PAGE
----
Advice from Amy: Woman Wants No Part of Friend’s Affair
Will the affair end the friendship, too?
Columnist Amy Dickinson advises a woman whose long-time best friend is cheating on her husband. The friend’s affair is giving the writer flashbacks, causing mental anguish, and affecting the relationship. See what Amy has to say.
My best friend of 25 years is having an affair.
I’m devastated. We raised our kids together, our families spent holidays and vacations together, but most of all she has been my soul sister and confidant.
I have tried to be the best support since this began, listening and trying to be non-judgmental.
The problem is that my dad cheated on my mom. The day I found out was the worst day of my life. I spent years angry, developed a severe eating disorder, and needed years of therapy.
I feel like I’m waiting for a car crash. I love her children like my own and don’t want them to go through that trauma.
What’s my job as a best friend? Must I show my support, no matter what?
I have lost respect and feel like it’s changed everything. Am I being judgmental and not a true friend?
I want this friendship to weather this storm, but need advice on this “besties” role.
– Friend in Anguish
Friends tell each other the truth, and a deep and abiding friendship can withstand the tumult that honesty sometimes brings on.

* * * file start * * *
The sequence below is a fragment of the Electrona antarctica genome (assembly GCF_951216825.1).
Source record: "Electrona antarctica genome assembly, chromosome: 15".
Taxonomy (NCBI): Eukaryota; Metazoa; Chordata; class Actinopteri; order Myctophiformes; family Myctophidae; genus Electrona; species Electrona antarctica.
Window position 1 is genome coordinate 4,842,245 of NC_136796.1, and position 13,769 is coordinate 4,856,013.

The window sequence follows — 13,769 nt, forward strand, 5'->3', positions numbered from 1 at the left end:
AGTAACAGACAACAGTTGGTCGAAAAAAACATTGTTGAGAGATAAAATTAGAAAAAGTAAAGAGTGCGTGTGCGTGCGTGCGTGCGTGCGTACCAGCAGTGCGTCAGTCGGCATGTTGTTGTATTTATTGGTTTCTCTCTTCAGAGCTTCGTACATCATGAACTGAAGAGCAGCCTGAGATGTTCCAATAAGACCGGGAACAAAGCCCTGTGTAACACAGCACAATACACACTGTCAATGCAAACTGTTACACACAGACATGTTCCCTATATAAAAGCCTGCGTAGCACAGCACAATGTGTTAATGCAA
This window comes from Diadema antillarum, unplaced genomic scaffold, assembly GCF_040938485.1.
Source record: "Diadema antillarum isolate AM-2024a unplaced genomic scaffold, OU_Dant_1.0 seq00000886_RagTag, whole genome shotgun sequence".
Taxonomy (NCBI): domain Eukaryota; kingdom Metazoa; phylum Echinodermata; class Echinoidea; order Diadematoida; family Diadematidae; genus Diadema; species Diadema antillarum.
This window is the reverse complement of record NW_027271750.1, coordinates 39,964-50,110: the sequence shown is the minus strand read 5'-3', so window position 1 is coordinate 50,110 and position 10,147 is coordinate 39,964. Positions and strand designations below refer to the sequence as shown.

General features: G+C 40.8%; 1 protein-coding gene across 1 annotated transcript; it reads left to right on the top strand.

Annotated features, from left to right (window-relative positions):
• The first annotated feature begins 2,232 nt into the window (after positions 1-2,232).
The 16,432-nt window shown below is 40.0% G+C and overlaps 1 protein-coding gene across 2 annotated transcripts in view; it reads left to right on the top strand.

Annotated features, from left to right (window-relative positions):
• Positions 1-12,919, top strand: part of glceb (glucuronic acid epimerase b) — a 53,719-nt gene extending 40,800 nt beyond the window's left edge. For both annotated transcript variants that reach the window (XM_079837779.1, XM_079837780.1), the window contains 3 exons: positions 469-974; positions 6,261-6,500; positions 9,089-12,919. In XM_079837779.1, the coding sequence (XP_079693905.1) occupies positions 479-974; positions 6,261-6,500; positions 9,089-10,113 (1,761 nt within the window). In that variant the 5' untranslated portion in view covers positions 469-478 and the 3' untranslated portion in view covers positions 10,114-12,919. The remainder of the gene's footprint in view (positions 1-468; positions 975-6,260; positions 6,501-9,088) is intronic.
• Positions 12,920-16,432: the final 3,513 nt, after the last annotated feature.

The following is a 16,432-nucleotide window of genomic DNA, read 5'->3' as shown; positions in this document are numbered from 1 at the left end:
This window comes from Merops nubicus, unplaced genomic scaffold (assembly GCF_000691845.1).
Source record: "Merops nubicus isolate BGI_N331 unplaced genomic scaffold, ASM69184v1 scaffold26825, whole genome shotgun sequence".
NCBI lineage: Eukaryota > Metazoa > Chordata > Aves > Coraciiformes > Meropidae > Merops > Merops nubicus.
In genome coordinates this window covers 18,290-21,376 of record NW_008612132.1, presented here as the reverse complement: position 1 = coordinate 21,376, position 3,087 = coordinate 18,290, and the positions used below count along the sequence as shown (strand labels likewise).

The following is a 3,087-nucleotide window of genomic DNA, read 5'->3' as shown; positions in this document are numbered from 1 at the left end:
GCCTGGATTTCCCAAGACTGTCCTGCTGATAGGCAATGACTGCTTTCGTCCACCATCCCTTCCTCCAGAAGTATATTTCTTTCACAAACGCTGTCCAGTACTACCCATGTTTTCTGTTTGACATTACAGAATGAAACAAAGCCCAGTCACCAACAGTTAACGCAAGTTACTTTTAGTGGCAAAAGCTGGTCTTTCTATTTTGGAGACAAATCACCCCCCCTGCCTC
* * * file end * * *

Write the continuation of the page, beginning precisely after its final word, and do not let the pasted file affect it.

It is possible, and preferable, to deliver your radical honesty without attaching judgment to it.
You do this by using “I statements,” and by owning your personal distress about this.
For example: “I’m upset about this. I’m worried about your family’s future. My father’s infidelity destroyed me as a child, and this is bringing up a lot of painful memories for me.”
I also think it’s totally OK to convey to your friend, “I’m unsure of my role, here. I don’t feel comfortable being your confidant about this affair. I want you to know that our friendship is important to me, and I don’t want to lose it.”
It would be natural for you to step back a bit as she goes through this whirlwind.
Understand that people do make mistakes. People hurt one another.
Mistakes can be forgiven. Hurts can be healed.
But once you really lose respect for a person, it’s game over.
In the tradition of the great personal advice columnists, Chicago Tribune’s Amy Dickinson is a plainspoken straight shooter who relates to readers of all ages. She answers personal questions by addressing issues from both her head and her heart. A solid reporter, Dickinson researches her topics to provide readers with informed opinions and answers. Ask Amy, P.O. Box 194, Freeville, NY 13068
© 2021 by Amy Dickinson